Interventional microadhesiolysis was developed to release adhesions in joints and soft tissues. The procedure was used to treat 10 patients with primary adhesive capsulitis of the shoulder. Three specially made needles (i.e., Round, Flexed Round, and Ahn's Needles) and three release approaches (i.e., subacromial, posteroinferior capsule, and subcoracoid release) were used in interventional microadhesiolysis. After the patients underwent interventional microadhesiolysis, selected outcome measures (i.e., self-rated pain score or severity, range of motion, and joint effusion on MRI) were improved compared to their initial status. Thus, interventional microadhesiolysis is effective to manage adhesive capsulitis of the shoulder.

Declarations

Acknowledgements

We thank the patients or their relatives for consenting for the patients' photographs to be shown in this paper. Written consent for publication was obtained from the patients or their relatives.

Authors’ Affiliations

(1)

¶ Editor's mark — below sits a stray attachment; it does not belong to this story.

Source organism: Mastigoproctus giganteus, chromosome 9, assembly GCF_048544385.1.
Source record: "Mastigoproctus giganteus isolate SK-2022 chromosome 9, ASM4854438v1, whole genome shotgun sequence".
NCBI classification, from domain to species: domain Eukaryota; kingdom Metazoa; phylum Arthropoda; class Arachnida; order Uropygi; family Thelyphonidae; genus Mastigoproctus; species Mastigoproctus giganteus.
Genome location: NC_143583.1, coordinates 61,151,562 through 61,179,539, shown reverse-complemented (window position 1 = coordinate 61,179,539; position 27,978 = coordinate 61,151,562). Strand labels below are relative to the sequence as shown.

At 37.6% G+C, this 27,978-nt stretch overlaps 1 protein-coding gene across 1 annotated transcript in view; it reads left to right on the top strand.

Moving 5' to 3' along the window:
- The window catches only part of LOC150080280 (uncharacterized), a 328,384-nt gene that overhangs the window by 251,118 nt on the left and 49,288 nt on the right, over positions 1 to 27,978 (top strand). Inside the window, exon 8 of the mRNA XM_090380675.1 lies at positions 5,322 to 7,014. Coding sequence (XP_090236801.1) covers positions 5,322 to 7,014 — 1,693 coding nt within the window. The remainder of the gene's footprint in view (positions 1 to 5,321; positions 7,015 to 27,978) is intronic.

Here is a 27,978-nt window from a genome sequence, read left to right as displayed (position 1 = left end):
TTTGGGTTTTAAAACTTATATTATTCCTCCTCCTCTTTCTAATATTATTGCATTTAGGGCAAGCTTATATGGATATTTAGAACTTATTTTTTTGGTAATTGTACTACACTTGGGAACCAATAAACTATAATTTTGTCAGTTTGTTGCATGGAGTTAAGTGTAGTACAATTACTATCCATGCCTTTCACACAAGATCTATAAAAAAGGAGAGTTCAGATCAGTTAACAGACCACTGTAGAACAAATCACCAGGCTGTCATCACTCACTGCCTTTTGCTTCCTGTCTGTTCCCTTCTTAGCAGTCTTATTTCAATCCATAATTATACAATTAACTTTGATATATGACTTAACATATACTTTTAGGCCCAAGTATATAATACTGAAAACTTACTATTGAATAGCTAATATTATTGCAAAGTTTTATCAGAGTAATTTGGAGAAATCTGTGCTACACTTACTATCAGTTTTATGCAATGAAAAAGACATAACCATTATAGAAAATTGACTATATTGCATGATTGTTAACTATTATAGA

Chronic Pain Management Center, Cha Biomedical Center, Kangnam Cha Hospital, Pochon Cha University, Seoul, Republic of Korea
(2)
Taewon Diagnostic Radiology Clinic, Seoul, Republic of Korea
(3)
Department of Occupational and Environmental Medicine, College of Medicine, Korea University, Ansan, Republic of Korea

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Copyright

© Ahn et al; licensee BioMed Central Ltd. 2008

This article is published under license to BioMed Central Ltd. This is an Open Access article distributed under the terms of the Creative Commons Attribution License (http://creativecommons.org/licenses/by/2.0), which permits unrestricted use, distribution, and reproduction in any medium, provided the original work is properly cited.